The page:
FRED MORRIS and his sister Alice were in their cozy sitting room, learning their lessons for the morrow; and their mother sat at her sewing table near them. 

They were not studying Greek nor Hebrew, but something quite practical and very common,—a spelling lesson. Fred had been very quiet, for him, until suddenly he seemed to give vent to his feelings, as he closed his book with a bang, and shouted out, one syllable at a time, the last word in his lesson, which almost rang through the house. 

"A-bom-i-na-tion." Then, turning to his mother, he said, "That is the last word." 

"So I thought," she replied. "But do you not learn the definitions?" 

"I know the meaning of all but that, mother. 

Will you please be dictionary for me, and save me the trouble of looking it up? I suppose I Ought to know what it means, but I don't exactly." 

"Your sister Alice just had a word in her lesson that I once learned to associate with it, not because it is like it, but on account of the contrast. The other word is delight.' Solomon uses both words in a verse in Proverbs, and tells their meaning quite plainly. He said, 'Lying lips are abomination to the Lord, but they that deal truly are his delight.' 

To make it still plainer, if you wish, I will consult Mr. Webster. ABOMINATION. An object of hatred and disgust.' And now that other word, DELIGHT, is spoken of as lively pleasure, happiness, or joy.' "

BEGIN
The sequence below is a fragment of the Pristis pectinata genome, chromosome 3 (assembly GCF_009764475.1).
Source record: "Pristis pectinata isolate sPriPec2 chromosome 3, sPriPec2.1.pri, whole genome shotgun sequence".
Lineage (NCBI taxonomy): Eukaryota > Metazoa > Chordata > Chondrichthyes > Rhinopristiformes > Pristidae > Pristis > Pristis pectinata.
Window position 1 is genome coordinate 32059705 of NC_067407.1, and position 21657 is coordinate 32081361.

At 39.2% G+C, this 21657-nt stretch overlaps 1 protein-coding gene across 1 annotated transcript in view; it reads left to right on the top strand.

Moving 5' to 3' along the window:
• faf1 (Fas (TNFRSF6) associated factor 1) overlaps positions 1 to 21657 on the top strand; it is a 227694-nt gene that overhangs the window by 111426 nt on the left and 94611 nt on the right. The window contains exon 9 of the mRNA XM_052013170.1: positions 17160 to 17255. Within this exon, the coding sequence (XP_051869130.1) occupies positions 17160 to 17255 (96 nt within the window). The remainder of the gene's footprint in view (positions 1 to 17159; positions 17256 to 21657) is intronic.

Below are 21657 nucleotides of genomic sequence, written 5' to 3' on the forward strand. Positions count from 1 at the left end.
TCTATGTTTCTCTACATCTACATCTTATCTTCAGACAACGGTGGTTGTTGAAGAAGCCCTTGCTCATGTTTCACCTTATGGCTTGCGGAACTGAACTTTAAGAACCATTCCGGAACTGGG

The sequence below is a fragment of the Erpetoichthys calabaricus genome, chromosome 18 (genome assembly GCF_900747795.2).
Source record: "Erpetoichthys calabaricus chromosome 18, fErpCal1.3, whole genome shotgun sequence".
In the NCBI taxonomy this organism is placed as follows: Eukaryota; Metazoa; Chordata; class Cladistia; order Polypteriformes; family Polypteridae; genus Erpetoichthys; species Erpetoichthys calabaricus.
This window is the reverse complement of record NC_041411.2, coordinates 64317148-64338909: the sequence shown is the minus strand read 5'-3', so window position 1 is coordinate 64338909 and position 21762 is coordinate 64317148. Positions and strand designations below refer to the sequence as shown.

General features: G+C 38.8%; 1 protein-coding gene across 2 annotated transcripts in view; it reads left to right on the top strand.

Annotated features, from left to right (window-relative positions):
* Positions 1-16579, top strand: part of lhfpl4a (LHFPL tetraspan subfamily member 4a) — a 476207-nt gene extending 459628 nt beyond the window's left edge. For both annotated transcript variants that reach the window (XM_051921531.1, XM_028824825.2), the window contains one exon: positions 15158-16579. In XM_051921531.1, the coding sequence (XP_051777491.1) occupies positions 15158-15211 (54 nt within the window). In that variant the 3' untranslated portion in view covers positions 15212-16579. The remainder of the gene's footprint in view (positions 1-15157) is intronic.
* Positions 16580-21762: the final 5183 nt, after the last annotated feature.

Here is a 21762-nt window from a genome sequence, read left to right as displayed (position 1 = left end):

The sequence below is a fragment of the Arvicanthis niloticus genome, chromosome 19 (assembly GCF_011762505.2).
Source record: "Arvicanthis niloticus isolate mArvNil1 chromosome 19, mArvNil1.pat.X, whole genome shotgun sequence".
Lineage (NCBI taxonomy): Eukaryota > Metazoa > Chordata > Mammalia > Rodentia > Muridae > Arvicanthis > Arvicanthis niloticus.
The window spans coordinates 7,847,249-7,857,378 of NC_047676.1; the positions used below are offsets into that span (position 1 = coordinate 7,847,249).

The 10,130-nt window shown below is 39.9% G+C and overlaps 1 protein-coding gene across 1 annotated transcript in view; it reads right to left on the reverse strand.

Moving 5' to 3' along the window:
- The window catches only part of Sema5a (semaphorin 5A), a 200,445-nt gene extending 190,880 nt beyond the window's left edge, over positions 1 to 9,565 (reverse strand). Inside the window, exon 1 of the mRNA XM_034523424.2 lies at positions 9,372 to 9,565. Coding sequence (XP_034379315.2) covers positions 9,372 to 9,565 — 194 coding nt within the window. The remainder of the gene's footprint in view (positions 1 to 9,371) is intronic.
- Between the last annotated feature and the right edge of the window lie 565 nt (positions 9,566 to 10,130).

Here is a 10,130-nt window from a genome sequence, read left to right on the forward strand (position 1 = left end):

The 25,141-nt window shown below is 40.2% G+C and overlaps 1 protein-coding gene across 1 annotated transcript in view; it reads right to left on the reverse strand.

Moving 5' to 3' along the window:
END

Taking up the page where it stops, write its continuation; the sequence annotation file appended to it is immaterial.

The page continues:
Fred seemed quite impressed with his mother's words, and said,— 

"I guess some people I know don't delight the Lord much." 

Little Alice listened attentively. But one would not have said she needed the lesson, for those who knew her, often observed her tender conscience and truthfulness; and even Fred would have resented it, if any one had doubted his sister's word. 

"I hope," said their mother, "that my children will deal so justly with every one that they will indeed be a delight to the Lord." 

Fred was not a truthful boy, but he did not know that his mother had found him out. Even among his schoolmates, he had the reputation of telling untruths; and, when the reproof came so quietly from his mother's lips, he wondered how much she knew of his deceitfulness. To be sure, she had often accused him of such things, and shed bitter tears while she told him what she feared; but he thought he had covered it by other falsehoods. 

Fred had a handsome face, and he was vain enough to glance at his regular features with some satisfaction when he stood before his mirror; but that night, when he entered his room, he turned from the face reflected there with an expression of sorrow and distress, and, at the same moment putting his hand to his mouth, he muttered, "Abomination." 

He fell asleep, and dreamed that he had committed some dreadful crime and was about to be hung, when some one in authority said:— 

"He can have his choice between hanging and another penalty. He can have branded upon his lips this word, 'Abomination." 

He hardly knew whether to choose that or death; and he sobbed aloud, while trying to repeat in broken accents that dreadful word. 

His mother went to his bedside, roused him from his troubled sleep by imprinting a kiss upon his lips, and, in her tender, motherly way, said:— 

"You have been troubled in your sleep, and I know from your words, uttered in your dreams, that you have a troubled conscience. I have understood you better than you thought, my boy; and I have prayed that God, who knows our thoughts even, would lead you to realize your danger. Let us thank God that it is not too late for you to be a delight' to him. May you learn to deal so justly and speak so truthfully that your lips may never seem to you or others to be branded, as you dreamed they were, with that word, 'Abomination.' "